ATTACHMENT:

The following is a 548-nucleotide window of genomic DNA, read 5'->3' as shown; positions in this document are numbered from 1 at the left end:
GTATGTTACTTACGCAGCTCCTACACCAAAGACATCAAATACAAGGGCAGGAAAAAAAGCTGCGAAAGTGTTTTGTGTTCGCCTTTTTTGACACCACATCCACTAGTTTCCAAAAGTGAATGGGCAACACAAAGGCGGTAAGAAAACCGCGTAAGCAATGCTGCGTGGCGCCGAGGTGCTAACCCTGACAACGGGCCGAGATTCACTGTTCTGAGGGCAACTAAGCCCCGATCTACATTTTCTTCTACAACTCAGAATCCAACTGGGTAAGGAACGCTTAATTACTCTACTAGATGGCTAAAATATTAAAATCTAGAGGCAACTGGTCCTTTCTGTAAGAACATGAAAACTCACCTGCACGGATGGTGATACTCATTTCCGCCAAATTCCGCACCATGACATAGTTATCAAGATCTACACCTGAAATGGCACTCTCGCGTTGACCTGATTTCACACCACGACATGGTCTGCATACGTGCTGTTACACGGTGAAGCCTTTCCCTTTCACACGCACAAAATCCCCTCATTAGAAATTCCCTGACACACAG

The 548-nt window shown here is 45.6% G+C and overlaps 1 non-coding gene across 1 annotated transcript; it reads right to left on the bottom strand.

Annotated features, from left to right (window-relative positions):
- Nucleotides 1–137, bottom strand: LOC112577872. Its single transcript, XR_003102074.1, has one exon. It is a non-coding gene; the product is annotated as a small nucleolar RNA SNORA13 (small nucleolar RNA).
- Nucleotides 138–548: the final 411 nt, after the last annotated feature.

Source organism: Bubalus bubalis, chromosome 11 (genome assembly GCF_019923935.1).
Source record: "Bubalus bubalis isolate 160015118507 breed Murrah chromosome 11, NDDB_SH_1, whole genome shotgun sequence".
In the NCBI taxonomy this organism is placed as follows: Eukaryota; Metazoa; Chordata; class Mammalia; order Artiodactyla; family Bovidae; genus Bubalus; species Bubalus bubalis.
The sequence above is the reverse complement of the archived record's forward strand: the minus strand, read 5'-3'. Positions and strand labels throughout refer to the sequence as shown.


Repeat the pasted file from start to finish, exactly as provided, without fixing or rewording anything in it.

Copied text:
The following is a 548-nucleotide window of genomic DNA, read 5'->3' as shown; positions in this document are numbered from 1 at the left end:
GTATGTTACTTACGCAGCTCCTACACCAAAGACATCAAATACAAGGGCAGGAAAAAAAGCTGCGAAAGTGTTTTGTGTTCGCCTTTTTTGACACCACATCCACTAGTTTCCAAAAGTGAATGGGCAACACAAAGGCGGTAAGAAAACCGCGTAAGCAATGCTGCGTGGCGCCGAGGTGCTAACCCTGACAACGGGCCGAGATTCACTGTTCTGAGGGCAACTAAGCCCCGATCTACATTTTCTTCTACAACTCAGAATCCAACTGGGTAAGGAACGCTTAATTACTCTACTAGATGGCTAAAATATTAAAATCTAGAGGCAACTGGTCCTTTCTGTAAGAACATGAAAACTCACCTGCACGGATGGTGATACTCATTTCCGCCAAATTCCGCACCATGACATAGTTATCAAGATCTACACCTGAAATGGCACTCTCGCGTTGACCTGATTTCACACCACGACATGGTCTGCATACGTGCTGTTACACGGTGAAGCCTTTCCCTTTCACACGCACAAAATCCCCTCATTAGAAATTCCCTGACACACAG

The 548-nt window shown here is 45.6% G+C and overlaps 1 non-coding gene across 1 annotated transcript; it reads right to left on the bottom strand.

Annotated features, from left to right (window-relative positions):
- Nucleotides 1–137, bottom strand: LOC112577872. Its single transcript, XR_003102074.1, has one exon. It is a non-coding gene; the product is annotated as a small nucleolar RNA SNORA13 (small nucleolar RNA).
- Nucleotides 138–548: the final 411 nt, after the last annotated feature.

Source organism: Bubalus bubalis, chromosome 11 (genome assembly GCF_019923935.1).
Source record: "Bubalus bubalis isolate 160015118507 breed Murrah chromosome 11, NDDB_SH_1, whole genome shotgun sequence".
In the NCBI taxonomy this organism is placed as follows: Eukaryota; Metazoa; Chordata; class Mammalia; order Artiodactyla; family Bovidae; genus Bubalus; species Bubalus bubalis.
The sequence above is the reverse complement of the archived record's forward strand: the minus strand, read 5'-3'. Positions and strand labels throughout refer to the sequence as shown.